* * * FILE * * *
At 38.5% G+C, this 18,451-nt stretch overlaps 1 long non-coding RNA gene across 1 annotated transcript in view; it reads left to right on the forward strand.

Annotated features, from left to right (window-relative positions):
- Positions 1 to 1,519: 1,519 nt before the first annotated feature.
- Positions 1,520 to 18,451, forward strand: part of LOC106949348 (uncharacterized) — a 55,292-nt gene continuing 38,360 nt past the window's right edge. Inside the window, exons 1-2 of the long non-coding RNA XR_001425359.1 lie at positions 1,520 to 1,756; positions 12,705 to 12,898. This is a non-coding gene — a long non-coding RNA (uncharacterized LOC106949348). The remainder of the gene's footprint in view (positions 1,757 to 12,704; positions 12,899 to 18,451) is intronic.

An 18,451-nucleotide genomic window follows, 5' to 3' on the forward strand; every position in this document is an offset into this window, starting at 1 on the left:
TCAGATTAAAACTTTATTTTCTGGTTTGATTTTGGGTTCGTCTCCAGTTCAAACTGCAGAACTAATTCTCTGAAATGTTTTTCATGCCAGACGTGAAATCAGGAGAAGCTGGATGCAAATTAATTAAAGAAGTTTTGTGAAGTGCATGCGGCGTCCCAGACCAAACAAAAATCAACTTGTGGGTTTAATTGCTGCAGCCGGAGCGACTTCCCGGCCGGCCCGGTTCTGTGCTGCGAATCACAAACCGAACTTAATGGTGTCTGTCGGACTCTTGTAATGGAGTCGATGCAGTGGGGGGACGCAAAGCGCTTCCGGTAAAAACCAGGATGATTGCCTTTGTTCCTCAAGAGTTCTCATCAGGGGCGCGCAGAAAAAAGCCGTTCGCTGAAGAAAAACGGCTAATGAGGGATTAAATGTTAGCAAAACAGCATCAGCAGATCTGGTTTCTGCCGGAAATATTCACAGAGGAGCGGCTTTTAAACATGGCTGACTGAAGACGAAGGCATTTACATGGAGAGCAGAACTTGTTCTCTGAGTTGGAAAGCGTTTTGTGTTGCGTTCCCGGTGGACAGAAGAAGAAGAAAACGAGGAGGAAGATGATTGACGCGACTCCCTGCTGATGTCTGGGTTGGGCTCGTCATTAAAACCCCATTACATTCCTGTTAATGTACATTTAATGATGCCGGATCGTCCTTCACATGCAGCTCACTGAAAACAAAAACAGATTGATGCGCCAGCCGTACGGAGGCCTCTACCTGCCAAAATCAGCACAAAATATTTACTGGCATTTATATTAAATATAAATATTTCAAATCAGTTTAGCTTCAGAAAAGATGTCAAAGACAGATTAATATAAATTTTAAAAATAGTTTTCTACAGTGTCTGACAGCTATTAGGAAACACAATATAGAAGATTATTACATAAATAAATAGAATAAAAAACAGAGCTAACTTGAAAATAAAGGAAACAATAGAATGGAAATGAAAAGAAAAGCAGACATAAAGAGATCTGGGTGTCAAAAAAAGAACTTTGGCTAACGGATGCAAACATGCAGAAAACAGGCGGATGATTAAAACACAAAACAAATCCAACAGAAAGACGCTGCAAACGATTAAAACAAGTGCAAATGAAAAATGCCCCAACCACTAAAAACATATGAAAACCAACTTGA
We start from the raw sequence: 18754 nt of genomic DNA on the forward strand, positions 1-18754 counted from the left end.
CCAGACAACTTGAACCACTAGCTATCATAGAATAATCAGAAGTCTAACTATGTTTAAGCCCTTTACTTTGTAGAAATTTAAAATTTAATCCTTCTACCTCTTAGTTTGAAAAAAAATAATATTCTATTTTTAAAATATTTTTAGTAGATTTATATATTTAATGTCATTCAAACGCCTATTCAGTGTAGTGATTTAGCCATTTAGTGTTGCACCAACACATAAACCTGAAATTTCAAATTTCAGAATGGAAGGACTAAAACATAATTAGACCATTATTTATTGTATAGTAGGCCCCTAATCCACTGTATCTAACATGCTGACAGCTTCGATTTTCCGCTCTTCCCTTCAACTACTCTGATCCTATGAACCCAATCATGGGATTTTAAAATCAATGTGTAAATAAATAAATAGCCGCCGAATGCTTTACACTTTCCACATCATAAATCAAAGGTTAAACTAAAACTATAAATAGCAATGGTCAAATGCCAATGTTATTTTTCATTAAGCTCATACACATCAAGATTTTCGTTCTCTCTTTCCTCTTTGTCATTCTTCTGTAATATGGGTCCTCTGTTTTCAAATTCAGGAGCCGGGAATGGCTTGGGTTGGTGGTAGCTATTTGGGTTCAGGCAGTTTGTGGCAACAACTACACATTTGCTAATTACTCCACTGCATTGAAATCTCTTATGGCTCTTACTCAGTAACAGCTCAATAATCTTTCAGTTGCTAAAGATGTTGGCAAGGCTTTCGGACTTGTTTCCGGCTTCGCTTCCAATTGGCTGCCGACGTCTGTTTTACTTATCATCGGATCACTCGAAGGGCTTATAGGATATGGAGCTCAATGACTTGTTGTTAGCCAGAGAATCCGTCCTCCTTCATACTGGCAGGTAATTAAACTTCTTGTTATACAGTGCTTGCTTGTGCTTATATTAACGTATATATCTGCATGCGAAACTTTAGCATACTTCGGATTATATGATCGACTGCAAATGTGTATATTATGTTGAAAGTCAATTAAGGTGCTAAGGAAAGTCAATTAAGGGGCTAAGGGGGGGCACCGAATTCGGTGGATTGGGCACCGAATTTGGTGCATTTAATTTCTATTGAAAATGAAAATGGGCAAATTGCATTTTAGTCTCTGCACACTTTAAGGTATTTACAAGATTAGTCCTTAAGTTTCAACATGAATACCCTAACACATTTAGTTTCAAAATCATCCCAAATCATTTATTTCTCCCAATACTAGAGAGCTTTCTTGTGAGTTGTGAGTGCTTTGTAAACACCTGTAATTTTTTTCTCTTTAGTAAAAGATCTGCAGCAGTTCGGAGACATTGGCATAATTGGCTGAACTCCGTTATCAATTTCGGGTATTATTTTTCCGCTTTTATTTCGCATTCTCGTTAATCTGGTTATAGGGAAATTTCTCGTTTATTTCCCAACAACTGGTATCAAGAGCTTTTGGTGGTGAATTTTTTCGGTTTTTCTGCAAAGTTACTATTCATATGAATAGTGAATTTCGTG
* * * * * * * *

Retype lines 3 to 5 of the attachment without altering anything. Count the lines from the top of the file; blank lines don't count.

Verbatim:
- Positions 1 to 1,519: 1,519 nt before the first annotated feature.
- Positions 1,520 to 18,451, forward strand: part of LOC106949348 (uncharacterized) — a 55,292-nt gene continuing 38,360 nt past the window's right edge. Inside the window, exons 1-2 of the long non-coding RNA XR_001425359.1 lie at positions 1,520 to 1,756; positions 12,705 to 12,898. This is a non-coding gene — a long non-coding RNA (uncharacterized LOC106949348). The remainder of the gene's footprint in view (positions 1,757 to 12,704; positions 12,899 to 18,451) is intronic.

An 18,451-nucleotide genomic window follows, 5' to 3' on the forward strand; every position in this document is an offset into this window, starting at 1 on the left: